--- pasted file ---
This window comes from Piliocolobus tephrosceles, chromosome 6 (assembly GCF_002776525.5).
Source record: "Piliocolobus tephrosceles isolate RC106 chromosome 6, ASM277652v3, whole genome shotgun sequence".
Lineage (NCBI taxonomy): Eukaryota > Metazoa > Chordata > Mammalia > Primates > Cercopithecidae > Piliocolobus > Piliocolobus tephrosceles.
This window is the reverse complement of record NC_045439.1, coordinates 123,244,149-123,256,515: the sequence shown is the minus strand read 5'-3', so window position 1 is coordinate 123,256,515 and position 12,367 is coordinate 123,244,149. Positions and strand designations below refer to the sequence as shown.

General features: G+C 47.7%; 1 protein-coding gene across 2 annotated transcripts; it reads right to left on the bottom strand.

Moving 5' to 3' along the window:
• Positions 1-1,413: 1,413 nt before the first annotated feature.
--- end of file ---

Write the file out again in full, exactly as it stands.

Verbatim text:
This window comes from Piliocolobus tephrosceles, chromosome 6 (assembly GCF_002776525.5).
Source record: "Piliocolobus tephrosceles isolate RC106 chromosome 6, ASM277652v3, whole genome shotgun sequence".
Lineage (NCBI taxonomy): Eukaryota > Metazoa > Chordata > Mammalia > Primates > Cercopithecidae > Piliocolobus > Piliocolobus tephrosceles.
This window is the reverse complement of record NC_045439.1, coordinates 123,244,149-123,256,515: the sequence shown is the minus strand read 5'-3', so window position 1 is coordinate 123,256,515 and position 12,367 is coordinate 123,244,149. Positions and strand designations below refer to the sequence as shown.

General features: G+C 47.7%; 1 protein-coding gene across 2 annotated transcripts; it reads right to left on the bottom strand.

Moving 5' to 3' along the window:
• Positions 1-1,413: 1,413 nt before the first annotated feature.